The emphasis on acting swiftly when filing for bankruptcy annulment applications is demonstrated In the case of Taylor v The Macdonald Partnership and others  EWCA Civ 921, the Court of Appeal refused permission for the debtor to bring a second appeal against an order dismissing her application to annul her bankruptcy order.
The court may annul a bankruptcy order under section 282(1) of the Insolvency Act 1986, if satisfied that the statutory grounds exist. The court’s decision to annul may be implemented at any time but must achieve an impartial and proportionate outcome.
In this case, the debtor’s failed individual voluntary arrangement (IVA) led to a bankruptcy order being made against her in 2000 on the petition of her IVA supervisor. The debtor’s subsequent proceedings were punctuated by significant delay (her first annulment application was made in 2012), procedural errors and adverse costs orders made against her.
The Court of Appeal was satisfied that the lower courts had considered all the facts and background of the case when they implemented their discretion in the manner they had. An annulment order made now would only increase the costs, length and complexity of the already lengthy and costly proceedings.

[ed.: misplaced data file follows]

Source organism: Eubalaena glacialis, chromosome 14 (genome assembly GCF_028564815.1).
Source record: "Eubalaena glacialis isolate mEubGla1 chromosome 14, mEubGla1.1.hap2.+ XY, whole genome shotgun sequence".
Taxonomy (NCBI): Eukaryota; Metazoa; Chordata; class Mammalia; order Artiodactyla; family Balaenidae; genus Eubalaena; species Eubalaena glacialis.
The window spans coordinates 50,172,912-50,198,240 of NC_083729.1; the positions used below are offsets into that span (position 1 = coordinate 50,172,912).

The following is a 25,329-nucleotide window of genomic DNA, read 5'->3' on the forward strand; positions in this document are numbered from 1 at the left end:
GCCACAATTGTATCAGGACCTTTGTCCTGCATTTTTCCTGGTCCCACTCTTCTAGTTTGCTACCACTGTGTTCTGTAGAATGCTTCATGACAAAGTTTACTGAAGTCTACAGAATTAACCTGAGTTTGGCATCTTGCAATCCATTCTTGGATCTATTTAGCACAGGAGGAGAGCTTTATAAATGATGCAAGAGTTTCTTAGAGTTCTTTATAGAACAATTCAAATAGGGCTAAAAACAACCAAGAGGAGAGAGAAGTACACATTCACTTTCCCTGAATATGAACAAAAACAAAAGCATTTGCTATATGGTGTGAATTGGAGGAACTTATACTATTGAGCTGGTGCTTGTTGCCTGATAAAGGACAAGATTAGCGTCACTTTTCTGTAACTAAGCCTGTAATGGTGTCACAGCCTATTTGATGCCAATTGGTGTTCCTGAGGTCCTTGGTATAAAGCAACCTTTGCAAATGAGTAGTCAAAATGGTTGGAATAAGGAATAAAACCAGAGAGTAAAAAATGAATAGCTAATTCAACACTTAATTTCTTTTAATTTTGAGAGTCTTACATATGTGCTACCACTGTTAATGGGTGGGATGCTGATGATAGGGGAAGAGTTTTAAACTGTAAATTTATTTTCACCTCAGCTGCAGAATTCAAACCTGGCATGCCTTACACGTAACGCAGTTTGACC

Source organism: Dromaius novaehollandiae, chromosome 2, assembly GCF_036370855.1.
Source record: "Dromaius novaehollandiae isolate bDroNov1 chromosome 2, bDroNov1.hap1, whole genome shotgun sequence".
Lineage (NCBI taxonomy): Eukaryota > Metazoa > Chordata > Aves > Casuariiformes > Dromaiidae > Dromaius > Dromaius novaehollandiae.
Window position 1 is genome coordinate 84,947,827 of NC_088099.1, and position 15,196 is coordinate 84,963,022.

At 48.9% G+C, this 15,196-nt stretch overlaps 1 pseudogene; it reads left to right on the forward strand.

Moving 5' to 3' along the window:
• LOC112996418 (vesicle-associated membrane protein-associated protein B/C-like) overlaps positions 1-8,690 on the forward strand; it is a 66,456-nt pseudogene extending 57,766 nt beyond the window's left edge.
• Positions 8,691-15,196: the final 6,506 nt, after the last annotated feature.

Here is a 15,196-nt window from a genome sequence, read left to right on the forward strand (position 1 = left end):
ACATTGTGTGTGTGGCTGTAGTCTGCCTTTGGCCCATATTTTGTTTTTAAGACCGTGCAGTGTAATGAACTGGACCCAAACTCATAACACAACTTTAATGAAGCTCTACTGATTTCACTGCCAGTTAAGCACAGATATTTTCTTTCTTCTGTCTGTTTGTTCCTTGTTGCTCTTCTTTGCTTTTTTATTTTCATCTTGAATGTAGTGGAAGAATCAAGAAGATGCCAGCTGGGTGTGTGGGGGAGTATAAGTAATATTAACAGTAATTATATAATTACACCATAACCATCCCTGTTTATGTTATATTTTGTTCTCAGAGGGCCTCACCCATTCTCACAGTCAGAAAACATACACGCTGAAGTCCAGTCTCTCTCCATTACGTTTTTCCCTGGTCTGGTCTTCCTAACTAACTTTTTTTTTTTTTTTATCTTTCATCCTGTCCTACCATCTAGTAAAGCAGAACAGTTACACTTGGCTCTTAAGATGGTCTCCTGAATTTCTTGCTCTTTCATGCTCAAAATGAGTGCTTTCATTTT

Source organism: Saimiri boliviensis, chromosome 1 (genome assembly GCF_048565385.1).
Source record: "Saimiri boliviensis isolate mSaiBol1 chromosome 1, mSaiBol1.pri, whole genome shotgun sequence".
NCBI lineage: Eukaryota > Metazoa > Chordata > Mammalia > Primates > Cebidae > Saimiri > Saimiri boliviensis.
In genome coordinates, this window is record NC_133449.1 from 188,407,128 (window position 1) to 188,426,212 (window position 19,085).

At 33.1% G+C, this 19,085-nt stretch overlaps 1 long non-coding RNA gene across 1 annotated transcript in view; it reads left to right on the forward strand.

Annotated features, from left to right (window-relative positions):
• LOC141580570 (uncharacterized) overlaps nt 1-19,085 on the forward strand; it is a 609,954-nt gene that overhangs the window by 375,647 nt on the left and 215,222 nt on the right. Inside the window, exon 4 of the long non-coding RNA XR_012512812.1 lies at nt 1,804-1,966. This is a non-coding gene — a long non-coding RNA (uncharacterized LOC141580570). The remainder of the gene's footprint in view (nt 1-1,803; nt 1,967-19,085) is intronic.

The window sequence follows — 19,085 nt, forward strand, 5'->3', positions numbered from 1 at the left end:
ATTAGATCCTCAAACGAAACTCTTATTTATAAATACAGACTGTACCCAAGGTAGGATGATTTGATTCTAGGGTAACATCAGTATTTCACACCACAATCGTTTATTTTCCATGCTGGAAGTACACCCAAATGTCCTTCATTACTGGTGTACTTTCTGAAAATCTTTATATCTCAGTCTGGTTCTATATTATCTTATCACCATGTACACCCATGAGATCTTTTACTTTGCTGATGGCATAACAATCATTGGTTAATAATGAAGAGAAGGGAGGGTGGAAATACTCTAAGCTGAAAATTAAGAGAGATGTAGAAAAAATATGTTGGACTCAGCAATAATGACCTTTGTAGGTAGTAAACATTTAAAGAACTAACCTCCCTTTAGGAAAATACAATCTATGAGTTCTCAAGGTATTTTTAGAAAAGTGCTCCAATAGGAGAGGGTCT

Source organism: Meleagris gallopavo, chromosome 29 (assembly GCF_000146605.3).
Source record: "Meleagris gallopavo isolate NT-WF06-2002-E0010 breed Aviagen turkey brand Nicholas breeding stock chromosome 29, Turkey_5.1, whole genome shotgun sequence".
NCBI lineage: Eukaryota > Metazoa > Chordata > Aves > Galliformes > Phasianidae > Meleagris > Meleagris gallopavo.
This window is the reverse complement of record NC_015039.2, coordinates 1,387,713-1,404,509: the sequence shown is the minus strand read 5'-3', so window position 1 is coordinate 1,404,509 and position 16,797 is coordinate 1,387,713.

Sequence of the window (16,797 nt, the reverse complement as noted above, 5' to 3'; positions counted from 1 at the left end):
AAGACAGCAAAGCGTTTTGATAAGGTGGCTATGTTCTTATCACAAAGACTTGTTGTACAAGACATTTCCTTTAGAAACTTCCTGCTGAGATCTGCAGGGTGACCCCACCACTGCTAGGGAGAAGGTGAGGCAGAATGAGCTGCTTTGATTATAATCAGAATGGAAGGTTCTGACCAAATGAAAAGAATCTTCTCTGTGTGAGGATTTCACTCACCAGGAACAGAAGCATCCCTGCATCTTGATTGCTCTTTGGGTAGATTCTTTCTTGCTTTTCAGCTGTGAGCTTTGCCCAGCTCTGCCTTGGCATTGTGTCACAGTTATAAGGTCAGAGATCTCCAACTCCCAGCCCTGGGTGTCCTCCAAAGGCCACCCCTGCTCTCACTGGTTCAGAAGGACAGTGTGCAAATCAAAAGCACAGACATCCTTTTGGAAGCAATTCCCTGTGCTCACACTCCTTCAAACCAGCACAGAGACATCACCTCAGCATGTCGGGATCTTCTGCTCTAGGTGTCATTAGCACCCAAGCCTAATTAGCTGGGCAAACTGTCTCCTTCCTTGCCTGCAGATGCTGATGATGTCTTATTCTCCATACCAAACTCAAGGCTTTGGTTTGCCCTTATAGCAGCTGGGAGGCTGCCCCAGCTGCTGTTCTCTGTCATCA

Further, the Court of Appeal stated the debtor’s appeal did not raise an important point of principle or practice or offer any other compelling reason to hear it. As such it also dismissed the debtor’s other various applications for orders including disclosure, an account or enquiry and an extension of time for filing her notice of appeal.
The above case shows that the decision does not create any new law but stresses the significance of acting quickly. Although there is no limitation period in which an annulment order must be pursued, the older the bankruptcy order the less likely the court will annual it.
For further information about this article or any insolvency enquiries please contact Lauren Hartigan-Pritchard on 01905 677045 or email@example.com